Strange subpanel behaviour

Old 03-30-03, 05:12 AM
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Location: Central NJ
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Strange subpanel behaviour

I have a 50 A subpanel in my workshop that powers both workshop receptacles and workshop lights that are on separate subpanel breaker. When I once accidentally shortcut the lights circuit the lights breaker triggered AND subpanel 50 A double pole breaker in main panel also triggered. I didn't expect this to happen. I thought that subpanel breaker should never trigger when any subpanel internal breaker triggers. When I use my table saw connected to workshop receptacle and the blade stalls this triggers 20 A subpanel breaker but main panel 50 A double pole sub panel breaker never triggers. Could anyone explain to me why in the case of shortcut both breakers trigger.
Old 03-30-03, 05:55 AM
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There is some good news here. Everything is wired correctly and its working. It happens all the time and I have had it happen from a single strand on a number 16 extension cord. During a short, or a fault your electric service can deliver thousands of amps and both breakers tripped simaltaneously. When you tripped a breaker during an overload condition it did so because it continiously exceeded a draw of 20 amps or whatever the rating of the breaker was and it went off because of overheating. Nothing to worry about, infact quite the opposite really,,, should give you a warm fuzzy feeling all over.
Old 03-30-03, 06:11 PM
P Michael
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I've seen this happen.
Jason told Brian to drill a hole for the anchor bolt in the concrete floor exactly where it happened to be. Nobody knew it but there was a conduit feeding the water heater [270/480] exactly there. So Brian started drilling and suddenly there was Poof!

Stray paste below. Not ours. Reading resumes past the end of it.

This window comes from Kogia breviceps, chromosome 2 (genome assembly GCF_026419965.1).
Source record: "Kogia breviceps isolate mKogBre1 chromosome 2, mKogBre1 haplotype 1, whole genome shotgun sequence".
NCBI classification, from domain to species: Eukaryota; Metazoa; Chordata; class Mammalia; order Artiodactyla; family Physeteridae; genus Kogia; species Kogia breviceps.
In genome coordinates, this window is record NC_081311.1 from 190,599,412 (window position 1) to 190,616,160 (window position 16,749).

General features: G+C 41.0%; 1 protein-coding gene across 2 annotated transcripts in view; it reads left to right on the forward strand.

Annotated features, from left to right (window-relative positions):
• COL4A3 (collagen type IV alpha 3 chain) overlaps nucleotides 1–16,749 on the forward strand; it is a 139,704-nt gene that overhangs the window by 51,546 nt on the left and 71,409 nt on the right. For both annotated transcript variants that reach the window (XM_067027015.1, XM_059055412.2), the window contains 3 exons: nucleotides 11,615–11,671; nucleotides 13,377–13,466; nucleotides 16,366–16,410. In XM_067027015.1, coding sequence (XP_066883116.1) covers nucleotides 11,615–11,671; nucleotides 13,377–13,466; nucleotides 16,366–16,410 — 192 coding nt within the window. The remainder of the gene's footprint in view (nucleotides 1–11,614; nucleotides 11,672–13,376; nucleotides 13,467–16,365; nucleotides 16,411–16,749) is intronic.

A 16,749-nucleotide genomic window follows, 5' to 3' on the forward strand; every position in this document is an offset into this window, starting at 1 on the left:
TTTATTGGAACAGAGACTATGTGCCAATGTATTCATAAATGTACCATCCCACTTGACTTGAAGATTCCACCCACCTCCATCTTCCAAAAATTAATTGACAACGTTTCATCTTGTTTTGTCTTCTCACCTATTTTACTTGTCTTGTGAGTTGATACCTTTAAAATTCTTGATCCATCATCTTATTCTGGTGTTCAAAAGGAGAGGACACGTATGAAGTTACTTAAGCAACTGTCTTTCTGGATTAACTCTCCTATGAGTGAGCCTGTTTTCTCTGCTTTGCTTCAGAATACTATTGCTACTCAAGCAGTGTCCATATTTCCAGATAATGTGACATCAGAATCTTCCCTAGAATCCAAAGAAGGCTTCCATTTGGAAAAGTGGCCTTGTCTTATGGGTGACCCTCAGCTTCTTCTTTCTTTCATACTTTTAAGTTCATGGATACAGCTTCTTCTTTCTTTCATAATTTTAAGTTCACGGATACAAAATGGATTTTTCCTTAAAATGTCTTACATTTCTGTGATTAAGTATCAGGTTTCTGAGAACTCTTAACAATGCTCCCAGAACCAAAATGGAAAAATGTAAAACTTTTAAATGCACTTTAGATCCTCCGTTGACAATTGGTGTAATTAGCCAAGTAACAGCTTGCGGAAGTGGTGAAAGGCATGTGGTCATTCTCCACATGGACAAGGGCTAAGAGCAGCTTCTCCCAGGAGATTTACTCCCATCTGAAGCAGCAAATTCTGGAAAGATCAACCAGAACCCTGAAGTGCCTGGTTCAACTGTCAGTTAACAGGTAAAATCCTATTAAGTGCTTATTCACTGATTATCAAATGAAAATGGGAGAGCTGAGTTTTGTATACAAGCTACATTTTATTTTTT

This blew the breaker in the panel. It also blew the breaker in the main panel for the building. It also blew two breakers in the central electrical room putting four college classrooms out of comission for a while.
I think it might have something to do with the precise timing of the event. That is, with AC current you have the current going up and down 60 times a second. If you short it when the voltage is crossing the neutral, you won't get much POOF! If you short it when it's at the maximum, you get a big POOF.
Old 03-31-03, 03:11 PM
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This phenomina is mainly related to the rating of the panel. Most likely these were series rated panels. In a series rated panel during an extremely heavy fault the main as well as the branch circuit breakers will open nearly simultaneously. The purpose is simple, opening the circuit in 2 places reduces the fault current that the breakers actually see.

A good example is a Square D panel with a 20000 AIC main breaker and 10000 AIC branch circuit breaker. When the fault current exceeds 10000 amps on the branch circuit the main will open as well to reduce the fault current present at the branch breaker. This will basically keep the branch breaker from exploding.

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